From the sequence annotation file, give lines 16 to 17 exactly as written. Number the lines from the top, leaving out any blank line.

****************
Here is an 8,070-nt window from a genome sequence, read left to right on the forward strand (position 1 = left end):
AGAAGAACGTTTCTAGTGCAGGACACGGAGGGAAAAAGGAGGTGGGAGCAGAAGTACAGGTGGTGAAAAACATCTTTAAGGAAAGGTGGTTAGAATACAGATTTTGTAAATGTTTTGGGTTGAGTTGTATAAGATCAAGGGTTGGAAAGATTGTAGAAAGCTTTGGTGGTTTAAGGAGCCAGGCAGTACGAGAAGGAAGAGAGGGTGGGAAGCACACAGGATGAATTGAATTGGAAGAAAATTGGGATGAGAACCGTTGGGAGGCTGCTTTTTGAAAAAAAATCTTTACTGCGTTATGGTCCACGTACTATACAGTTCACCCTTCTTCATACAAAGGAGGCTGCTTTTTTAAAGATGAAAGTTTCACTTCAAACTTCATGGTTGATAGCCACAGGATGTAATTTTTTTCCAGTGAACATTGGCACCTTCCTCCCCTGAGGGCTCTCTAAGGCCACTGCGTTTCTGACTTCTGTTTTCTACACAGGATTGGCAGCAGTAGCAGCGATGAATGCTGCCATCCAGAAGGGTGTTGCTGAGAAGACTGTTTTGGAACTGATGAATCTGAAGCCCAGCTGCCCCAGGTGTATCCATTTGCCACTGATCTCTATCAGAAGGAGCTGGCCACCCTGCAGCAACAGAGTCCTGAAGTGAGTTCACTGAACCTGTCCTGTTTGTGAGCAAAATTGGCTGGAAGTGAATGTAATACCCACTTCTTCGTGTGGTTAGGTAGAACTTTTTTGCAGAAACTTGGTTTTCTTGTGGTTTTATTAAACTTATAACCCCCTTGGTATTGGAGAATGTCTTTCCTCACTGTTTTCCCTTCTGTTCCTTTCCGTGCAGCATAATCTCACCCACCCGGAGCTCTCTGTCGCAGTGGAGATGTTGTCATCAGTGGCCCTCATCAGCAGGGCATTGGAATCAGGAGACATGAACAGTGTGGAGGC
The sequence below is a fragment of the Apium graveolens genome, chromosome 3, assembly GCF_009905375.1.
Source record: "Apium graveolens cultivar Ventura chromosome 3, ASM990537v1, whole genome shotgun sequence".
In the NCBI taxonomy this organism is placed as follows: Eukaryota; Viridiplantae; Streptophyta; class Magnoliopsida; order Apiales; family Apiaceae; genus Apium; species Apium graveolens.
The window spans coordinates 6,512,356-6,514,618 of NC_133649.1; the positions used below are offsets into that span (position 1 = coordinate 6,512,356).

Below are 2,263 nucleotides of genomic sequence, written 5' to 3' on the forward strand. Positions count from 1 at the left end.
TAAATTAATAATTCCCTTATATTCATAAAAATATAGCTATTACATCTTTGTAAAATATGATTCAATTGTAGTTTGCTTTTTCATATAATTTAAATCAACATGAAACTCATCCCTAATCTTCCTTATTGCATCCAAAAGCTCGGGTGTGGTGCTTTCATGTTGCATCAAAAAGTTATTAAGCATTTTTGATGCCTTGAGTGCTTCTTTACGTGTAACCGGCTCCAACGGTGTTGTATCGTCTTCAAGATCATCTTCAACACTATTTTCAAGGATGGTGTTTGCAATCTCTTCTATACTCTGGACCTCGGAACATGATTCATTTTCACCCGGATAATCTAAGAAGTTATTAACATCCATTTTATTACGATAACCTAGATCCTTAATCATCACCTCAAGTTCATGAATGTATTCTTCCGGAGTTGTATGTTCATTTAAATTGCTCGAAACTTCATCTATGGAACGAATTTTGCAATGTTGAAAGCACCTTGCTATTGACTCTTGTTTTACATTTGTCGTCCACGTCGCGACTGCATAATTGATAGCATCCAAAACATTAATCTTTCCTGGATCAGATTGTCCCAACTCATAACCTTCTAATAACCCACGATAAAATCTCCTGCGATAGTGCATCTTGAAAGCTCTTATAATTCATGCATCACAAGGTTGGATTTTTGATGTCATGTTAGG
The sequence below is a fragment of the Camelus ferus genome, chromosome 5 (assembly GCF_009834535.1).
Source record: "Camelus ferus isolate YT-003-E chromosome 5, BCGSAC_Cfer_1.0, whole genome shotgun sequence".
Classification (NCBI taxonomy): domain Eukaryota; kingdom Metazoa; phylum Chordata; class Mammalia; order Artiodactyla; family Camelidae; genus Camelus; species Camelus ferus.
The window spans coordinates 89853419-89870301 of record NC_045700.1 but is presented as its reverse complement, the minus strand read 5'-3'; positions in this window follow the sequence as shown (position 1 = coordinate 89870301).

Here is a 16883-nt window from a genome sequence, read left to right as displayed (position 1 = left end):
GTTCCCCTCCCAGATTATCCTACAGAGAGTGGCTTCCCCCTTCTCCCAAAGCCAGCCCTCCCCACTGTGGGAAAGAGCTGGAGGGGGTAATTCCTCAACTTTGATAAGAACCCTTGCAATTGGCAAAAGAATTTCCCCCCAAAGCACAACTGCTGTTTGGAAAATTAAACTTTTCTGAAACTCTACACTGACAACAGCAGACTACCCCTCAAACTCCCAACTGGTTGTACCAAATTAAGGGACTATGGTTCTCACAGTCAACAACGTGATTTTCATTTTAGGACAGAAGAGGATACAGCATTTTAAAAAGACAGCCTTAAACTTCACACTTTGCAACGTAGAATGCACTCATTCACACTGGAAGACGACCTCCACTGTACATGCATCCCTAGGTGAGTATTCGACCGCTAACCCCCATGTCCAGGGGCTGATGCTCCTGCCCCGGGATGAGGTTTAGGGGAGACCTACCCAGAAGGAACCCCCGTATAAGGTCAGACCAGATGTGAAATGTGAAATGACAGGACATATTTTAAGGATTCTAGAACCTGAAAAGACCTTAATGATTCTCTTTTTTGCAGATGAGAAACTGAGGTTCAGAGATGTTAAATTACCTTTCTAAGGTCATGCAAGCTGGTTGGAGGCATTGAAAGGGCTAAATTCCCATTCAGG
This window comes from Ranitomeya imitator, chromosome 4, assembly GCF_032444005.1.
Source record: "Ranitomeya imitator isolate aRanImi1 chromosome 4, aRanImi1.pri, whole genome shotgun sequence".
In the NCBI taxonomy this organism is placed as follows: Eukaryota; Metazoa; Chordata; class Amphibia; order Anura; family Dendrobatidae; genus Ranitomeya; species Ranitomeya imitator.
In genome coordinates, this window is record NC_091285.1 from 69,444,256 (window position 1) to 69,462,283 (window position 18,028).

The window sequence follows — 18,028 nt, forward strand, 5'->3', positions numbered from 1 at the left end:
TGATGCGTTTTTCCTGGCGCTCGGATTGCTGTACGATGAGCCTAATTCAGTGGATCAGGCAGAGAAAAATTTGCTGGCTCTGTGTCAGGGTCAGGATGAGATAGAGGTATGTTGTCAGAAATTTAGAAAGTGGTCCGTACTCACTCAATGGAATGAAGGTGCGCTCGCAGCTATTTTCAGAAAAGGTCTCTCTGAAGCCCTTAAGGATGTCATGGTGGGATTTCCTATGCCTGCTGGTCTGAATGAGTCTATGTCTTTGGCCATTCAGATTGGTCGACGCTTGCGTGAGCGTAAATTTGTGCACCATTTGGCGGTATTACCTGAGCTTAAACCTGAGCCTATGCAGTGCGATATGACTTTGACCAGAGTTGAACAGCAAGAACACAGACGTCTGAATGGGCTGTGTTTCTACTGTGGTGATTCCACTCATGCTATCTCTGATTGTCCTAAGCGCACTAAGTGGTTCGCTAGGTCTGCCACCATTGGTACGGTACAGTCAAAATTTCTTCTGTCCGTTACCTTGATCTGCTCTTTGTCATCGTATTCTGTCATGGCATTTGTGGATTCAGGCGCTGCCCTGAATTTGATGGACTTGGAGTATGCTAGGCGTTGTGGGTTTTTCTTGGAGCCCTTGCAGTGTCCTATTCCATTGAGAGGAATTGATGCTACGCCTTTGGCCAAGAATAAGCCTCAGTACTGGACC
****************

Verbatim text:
Source record: "Ranitomeya imitator isolate aRanImi1 chromosome 4, aRanImi1.pri, whole genome shotgun sequence".
In the NCBI taxonomy this organism is placed as follows: Eukaryota; Metazoa; Chordata; class Amphibia; order Anura; family Dendrobatidae; genus Ranitomeya; species Ranitomeya imitator.